Just one email a day less may save the world

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Just one email a day is enough. Picture:  seksan Mongkhonkhamsao/Getty Images
Just one email a day is enough. Picture: seksan Mongkhonkhamsao/Getty Images
seksan Mongkhonkhamsao/Getty Images


Everyone has done it – sent a quick email to say “thanks” or “no problem” to a colleague.

But the millions of unnecessary messages sent every day are pumping thousands of tons of carbon into the atmosphere, researchers say.

This is all down to the power they consume, and contributes more than 23 000 tons of carbon a year to the UK’s footprint.

While emails are an integral form of communication, if we all cut back on just one “thank you” email per day, we could save more than 16 000 tons of carbon a year, according to new a study.

This is the equivalent of 81 152 flights from London in the UK to Madrid in Spain, or taking 3 334 diesel cars off the road.

The research, carried out by OVO Energy at the end of last year, found that 49% of people living in the UK confessed to sending unnecessary emails every day.

“Have a good evening”, “cheers” and “appreciated” were among the top 10 emails sent. “Thank you”, “LOL” and “Did you get this?” were also common messages.

Read: Practical tips for reimagining a digital workplace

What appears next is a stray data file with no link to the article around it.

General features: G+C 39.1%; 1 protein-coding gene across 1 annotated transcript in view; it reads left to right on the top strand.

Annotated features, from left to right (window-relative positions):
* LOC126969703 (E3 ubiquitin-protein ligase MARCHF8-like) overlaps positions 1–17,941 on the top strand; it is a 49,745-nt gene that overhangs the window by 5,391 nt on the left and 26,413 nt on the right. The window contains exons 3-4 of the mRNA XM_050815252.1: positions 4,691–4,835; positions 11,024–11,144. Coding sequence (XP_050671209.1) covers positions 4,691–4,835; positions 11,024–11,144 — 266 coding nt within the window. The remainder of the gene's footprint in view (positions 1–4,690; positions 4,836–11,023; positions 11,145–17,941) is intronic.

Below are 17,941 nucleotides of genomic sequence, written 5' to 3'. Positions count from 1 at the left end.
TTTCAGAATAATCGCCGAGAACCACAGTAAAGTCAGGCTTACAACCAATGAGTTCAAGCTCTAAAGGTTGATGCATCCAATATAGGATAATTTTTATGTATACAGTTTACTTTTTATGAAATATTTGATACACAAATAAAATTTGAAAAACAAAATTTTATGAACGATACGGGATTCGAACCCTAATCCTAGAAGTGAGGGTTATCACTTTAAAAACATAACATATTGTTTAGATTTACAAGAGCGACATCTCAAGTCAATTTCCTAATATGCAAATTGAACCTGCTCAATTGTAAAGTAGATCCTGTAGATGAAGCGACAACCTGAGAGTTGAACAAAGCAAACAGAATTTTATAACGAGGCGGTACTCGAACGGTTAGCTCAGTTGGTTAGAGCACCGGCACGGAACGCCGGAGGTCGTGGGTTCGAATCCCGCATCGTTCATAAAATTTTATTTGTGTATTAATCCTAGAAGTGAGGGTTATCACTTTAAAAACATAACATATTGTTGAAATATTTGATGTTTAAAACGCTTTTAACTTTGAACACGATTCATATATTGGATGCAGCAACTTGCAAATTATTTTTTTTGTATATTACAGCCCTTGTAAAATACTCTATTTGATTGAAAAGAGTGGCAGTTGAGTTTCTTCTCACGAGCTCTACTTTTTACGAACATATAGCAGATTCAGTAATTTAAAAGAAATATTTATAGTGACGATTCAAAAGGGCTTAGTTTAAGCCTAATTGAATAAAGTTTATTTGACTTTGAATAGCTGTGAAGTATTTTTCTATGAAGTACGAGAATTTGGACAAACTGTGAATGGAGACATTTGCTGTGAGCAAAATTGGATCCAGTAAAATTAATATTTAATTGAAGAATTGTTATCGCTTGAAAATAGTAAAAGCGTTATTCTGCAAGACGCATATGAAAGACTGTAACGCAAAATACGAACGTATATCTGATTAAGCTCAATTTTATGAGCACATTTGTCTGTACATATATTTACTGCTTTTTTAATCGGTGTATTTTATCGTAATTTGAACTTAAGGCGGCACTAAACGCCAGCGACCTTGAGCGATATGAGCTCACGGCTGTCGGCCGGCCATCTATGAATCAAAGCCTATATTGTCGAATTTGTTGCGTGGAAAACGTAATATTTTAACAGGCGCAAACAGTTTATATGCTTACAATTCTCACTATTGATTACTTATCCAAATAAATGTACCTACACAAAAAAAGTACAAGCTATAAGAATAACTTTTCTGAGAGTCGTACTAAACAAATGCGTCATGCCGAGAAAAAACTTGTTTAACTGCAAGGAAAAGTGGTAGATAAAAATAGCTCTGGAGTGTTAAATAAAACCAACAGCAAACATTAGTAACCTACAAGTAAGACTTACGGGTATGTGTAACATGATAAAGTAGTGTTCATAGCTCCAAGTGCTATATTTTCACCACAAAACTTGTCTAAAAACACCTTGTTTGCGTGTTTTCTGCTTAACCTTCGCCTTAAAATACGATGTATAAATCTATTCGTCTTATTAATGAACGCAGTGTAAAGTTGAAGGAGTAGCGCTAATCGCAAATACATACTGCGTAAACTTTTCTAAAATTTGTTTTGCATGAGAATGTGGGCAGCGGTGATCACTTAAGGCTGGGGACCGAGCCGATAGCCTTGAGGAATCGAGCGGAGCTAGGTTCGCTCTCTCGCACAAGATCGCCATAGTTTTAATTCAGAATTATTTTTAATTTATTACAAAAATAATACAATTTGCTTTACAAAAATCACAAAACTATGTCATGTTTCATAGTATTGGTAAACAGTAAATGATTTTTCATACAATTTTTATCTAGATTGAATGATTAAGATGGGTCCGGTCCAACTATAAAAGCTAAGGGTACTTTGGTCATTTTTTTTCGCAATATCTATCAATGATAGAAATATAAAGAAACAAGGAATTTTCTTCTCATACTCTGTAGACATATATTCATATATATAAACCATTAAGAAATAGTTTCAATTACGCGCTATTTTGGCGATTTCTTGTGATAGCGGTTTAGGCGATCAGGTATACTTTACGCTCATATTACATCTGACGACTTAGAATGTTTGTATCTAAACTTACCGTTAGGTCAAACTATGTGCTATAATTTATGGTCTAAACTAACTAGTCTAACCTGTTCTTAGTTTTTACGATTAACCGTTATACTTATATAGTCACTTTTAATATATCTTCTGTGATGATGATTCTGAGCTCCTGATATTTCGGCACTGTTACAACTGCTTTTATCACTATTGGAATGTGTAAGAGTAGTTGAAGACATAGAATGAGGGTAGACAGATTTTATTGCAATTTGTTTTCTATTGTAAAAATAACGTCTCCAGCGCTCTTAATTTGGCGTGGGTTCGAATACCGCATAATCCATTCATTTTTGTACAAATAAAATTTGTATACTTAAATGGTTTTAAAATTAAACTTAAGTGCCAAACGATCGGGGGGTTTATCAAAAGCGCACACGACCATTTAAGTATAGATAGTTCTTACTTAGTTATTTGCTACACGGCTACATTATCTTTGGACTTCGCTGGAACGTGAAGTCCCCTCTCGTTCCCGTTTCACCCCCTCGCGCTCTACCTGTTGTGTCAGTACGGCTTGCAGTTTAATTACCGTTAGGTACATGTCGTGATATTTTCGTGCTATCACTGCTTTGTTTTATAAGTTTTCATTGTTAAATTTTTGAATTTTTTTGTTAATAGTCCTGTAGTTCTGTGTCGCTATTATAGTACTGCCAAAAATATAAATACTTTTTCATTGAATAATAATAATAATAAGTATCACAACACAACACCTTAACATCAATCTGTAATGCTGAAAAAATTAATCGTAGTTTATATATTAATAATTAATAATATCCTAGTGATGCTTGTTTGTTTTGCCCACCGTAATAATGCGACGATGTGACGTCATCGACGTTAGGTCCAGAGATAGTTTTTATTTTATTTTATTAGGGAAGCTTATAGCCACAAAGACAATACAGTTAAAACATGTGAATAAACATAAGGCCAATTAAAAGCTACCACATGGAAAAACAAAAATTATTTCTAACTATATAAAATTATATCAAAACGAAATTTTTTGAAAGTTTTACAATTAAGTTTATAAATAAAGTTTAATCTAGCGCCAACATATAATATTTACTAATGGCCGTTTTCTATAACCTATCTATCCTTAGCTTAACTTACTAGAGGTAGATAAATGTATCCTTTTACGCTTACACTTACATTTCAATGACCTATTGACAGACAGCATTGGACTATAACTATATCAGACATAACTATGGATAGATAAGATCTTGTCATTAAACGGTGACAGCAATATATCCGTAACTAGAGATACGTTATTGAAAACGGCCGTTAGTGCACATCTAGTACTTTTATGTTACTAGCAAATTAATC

Despite stereotypical British politeness being the cause of many an unnecessary email, the study also found that 71% of Brits wouldn’t mind if they did not receive a “thank you” if they knew it was for the benefit of the environment.

The study is now being considered by British officials who are working on plans to tackle the climate crisis, according to the Financial Times.

Sending any email creates a carbon footprint from a combination of the electricity used to power the devices on which it is written and read, the networks that transmit the data and the data centres that store it.

Data centres account for less than 0.1% of the world’s carbon footprint, experts say.

However, this figure is expected to grow with increasing use of video calls, games and streaming. – MailOnline


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